Endogenous Humanin Regulates Beta Cell Viability and Glucose-Stimulated Insulin Secretion in Mouse Beta Cells
Presentation Number: SUN 605
Date of Presentation: April 2nd, 2017
Manal Habib*1, Akari Utsunomiya2, Bo-Chul Shin3, Hiromi Nakamura1, Vladislava Paharkova1, Nicole Ng1, Julian Whitelegge4, Sangeeta Dhawan5, Kuk-Wha Lee6 and Sherin U Devaskar1
1Mattel Children's Hospital, UCLA, Los Angeles, CA, 2Hiroshima University Hospital, 3Mattel Children's Hospital, UCLA, 4The Pasarow Mass Spectrometry Laboratory, The NPI-Semel Institute, David Geffen School of Medicine,UCLA, 5David Geffen School of Medicine, UCLA, Los Angeles, CA, 6Florida Hospital, Orlando, FL
Humanin (HN) is a short polypeptide transcribed from an open reading frame within a region of mtDNA. The human homologue exhibits cytoprotective properties against Alzheimer’s disease-, myocardial infarction-, and diabetes-associated cellular insults. We have previously reported that HN improves survival of beta cells in response to cytokine-induced cell death and delays onset of diabetes in the NOD mouse. We also previously demonstrated that HN and insulin co-localize in rat INS-1 cells, and that knockdown of HN abrogates glucose-stimulated insulin secretion (GSIS) in the mouse insulin secreting cell line, MIN6.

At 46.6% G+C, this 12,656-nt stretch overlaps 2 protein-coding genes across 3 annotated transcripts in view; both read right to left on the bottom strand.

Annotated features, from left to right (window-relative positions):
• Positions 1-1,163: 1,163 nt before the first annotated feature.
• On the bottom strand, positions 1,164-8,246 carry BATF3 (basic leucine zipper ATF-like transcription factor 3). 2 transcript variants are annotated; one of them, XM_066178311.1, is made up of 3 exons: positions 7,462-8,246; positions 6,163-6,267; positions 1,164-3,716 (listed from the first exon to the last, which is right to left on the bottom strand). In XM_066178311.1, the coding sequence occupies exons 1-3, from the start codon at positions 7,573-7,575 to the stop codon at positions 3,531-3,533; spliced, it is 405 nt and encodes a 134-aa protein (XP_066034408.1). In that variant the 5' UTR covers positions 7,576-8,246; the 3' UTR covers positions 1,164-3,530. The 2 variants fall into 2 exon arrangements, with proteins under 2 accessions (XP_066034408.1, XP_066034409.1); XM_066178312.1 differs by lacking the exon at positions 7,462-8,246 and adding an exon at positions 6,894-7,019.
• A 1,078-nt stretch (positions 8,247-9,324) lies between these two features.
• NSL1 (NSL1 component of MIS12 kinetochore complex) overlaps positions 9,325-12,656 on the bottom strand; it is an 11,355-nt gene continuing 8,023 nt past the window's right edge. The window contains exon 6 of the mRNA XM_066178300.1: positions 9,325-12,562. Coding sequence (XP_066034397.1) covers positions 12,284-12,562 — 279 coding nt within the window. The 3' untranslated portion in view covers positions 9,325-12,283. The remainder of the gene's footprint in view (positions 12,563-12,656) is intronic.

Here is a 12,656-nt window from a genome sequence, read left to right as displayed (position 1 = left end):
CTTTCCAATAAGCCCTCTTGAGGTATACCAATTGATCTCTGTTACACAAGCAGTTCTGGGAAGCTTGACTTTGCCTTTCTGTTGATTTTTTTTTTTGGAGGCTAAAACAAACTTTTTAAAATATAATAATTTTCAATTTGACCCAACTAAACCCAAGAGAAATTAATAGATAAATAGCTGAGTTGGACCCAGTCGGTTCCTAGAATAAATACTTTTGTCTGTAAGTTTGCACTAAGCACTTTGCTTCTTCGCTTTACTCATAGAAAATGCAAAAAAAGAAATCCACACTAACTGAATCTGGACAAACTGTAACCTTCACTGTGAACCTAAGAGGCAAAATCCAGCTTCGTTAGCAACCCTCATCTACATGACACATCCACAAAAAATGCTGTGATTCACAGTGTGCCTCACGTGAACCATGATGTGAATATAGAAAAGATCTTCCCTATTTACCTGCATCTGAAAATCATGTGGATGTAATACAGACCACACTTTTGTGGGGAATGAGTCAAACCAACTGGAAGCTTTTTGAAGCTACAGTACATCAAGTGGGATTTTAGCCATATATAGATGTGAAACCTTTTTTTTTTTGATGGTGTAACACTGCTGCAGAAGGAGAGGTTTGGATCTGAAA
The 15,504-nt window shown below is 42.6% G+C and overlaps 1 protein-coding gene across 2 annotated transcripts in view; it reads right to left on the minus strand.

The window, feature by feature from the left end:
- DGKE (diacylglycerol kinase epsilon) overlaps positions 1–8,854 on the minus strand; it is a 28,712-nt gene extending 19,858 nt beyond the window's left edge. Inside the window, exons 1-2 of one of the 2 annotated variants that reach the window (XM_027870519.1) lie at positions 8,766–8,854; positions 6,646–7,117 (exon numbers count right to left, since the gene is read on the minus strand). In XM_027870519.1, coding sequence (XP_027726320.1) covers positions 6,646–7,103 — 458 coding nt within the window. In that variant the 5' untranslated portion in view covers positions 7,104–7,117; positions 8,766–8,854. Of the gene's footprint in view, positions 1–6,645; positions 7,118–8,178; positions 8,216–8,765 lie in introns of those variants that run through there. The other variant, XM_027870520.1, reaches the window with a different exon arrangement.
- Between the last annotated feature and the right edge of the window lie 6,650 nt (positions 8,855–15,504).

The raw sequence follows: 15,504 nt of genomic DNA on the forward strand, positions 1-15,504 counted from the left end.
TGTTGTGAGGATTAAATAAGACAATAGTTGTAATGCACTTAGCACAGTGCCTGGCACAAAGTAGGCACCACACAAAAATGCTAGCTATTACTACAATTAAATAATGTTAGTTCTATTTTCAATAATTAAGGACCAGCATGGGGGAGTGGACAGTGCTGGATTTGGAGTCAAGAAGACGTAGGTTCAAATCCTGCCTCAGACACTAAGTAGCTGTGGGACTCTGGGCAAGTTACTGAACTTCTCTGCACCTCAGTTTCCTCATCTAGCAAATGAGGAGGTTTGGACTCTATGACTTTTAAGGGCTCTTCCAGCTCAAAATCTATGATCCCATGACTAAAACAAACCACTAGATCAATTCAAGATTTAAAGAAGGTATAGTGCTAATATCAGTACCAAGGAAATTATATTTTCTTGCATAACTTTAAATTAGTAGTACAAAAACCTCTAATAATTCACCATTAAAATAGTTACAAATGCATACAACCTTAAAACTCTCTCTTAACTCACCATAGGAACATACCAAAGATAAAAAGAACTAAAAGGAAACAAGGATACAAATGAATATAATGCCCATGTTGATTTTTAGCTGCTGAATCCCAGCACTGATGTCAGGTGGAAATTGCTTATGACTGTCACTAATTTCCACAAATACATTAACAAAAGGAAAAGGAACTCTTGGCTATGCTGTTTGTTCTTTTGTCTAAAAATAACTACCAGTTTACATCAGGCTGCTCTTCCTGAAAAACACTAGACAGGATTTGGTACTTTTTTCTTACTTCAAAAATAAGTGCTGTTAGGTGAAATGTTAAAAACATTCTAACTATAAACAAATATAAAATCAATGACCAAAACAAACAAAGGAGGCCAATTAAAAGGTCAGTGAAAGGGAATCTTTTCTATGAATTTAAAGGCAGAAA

To this end in MIN6 cells, we hypothesized that: 1) Glycemia regulates mouse HN (mHN) expression, and 2) mHN knockdown will decrease cell viability, increase apoptosis and impair oxidative phosphorylation.
To test these hypothesis, we first examined the glucose-dependent effect of HN expression. MIN6 cells were incubated in glucose-containing media at 0, 5, 16, and 32 mM in a time course experiment. mHN was assessed by Western blots and immunostaining, both of which revealed a dose- and time-dependent increase in mHN expression. We next examined the biological role of endogenous HN by knocking down (KD) HN. mHN expression in MIN6 cells was effectively knocked down with siRNA targeting the nuclear sequence, which allowed measurement of beta cell viability by the MTT assay, and apoptosis by the caspase 3/7 assay. Under hyperglycemic conditions, upon mHN KD, there was a 50% decrease in beta cell viability, and 40% increase in the rate of apoptosis. To determine the mechanism by which mHN regulates glucose stimulated insulin secretion, under mHN KD, we measured ATP in a time-dependent manner and observed a ~20% decrease (p<0.05) which led us to undertake the Seahorse assessment of oxidative phosphorylation and glycolysis, GLUT2 translocation by immunostaining and assessment of glucose-stimulated insulin secretion in the presence of calcium channel blockers. These experiments uncovered the mechanisms responsible for mHN's regulation of GSIS.
In summary, our preliminary data demonstrate that HN is a novel binding partner of insulin and is essential for GSIS. KD of HN results in impaired beta cell function and viability. This is the first description of a physiologic role for endogenous HN in a biologic process, and presents additional avenues for discovery in beta cell pathophysiology, perhaps paving the way towards amelioration of type I diabetes.
Nothing to Disclose: MH, AU, BCS, HN, VP, NN, JW, SD, KWL, SUD